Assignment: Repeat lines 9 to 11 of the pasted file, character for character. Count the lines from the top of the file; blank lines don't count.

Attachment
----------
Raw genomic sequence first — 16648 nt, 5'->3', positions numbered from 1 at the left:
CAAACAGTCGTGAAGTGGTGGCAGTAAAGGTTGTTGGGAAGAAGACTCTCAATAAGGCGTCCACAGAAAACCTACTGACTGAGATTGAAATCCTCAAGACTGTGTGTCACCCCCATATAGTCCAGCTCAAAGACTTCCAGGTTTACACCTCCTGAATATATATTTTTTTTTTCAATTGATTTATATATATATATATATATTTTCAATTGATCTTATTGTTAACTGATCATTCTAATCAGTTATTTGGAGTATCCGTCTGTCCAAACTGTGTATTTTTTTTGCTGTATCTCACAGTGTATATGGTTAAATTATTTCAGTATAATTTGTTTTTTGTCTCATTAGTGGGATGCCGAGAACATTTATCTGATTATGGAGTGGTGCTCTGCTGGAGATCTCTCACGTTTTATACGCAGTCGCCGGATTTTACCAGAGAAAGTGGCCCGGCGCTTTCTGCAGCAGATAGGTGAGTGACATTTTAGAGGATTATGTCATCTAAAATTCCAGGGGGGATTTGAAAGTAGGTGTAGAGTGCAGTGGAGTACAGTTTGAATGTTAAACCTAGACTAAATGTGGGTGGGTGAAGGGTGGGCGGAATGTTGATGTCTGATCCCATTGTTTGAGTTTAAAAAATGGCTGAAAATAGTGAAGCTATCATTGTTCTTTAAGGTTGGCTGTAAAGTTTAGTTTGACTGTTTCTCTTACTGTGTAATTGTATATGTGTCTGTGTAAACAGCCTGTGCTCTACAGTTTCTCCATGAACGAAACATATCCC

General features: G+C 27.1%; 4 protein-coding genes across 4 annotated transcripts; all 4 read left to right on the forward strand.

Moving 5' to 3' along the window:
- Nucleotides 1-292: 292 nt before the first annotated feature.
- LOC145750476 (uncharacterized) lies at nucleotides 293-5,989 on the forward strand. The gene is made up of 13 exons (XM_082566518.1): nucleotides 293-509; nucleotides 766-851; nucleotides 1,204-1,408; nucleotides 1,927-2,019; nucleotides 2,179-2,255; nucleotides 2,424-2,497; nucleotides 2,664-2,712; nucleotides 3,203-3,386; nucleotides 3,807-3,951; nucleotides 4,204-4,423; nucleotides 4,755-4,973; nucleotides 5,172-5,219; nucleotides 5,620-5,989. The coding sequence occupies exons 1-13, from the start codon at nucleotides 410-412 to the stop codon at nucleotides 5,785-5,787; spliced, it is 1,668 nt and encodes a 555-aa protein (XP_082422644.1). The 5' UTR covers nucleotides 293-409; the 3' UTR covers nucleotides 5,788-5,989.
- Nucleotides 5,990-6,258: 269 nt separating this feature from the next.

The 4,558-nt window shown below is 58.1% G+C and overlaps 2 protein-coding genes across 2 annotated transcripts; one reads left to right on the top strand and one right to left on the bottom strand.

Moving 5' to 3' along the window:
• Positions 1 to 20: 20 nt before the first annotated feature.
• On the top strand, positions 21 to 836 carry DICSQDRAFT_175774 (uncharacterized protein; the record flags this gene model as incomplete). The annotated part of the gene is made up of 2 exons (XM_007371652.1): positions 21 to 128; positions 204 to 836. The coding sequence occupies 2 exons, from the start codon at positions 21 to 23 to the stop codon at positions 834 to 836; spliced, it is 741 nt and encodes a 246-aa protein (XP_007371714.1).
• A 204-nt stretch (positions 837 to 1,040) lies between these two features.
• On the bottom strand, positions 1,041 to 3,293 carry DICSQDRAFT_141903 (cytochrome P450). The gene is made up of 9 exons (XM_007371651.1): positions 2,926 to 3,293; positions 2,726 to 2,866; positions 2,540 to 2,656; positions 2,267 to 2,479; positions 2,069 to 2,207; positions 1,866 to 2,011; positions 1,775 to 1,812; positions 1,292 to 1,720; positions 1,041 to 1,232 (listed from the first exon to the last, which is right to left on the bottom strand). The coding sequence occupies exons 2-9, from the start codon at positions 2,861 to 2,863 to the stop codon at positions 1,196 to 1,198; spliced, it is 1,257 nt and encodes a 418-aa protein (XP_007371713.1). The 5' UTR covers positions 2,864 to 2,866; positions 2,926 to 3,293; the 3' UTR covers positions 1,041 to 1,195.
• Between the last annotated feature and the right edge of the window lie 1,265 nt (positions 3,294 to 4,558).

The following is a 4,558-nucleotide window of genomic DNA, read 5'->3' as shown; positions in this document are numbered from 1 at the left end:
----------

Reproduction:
Moving 5' to 3' along the window:
• Positions 1 to 20: 20 nt before the first annotated feature.
• On the top strand, positions 21 to 836 carry DICSQDRAFT_175774 (uncharacterized protein; the record flags this gene model as incomplete). The annotated part of the gene is made up of 2 exons (XM_007371652.1): positions 21 to 128; positions 204 to 836. The coding sequence occupies 2 exons, from the start codon at positions 21 to 23 to the stop codon at positions 834 to 836; spliced, it is 741 nt and encodes a 246-aa protein (XP_007371714.1).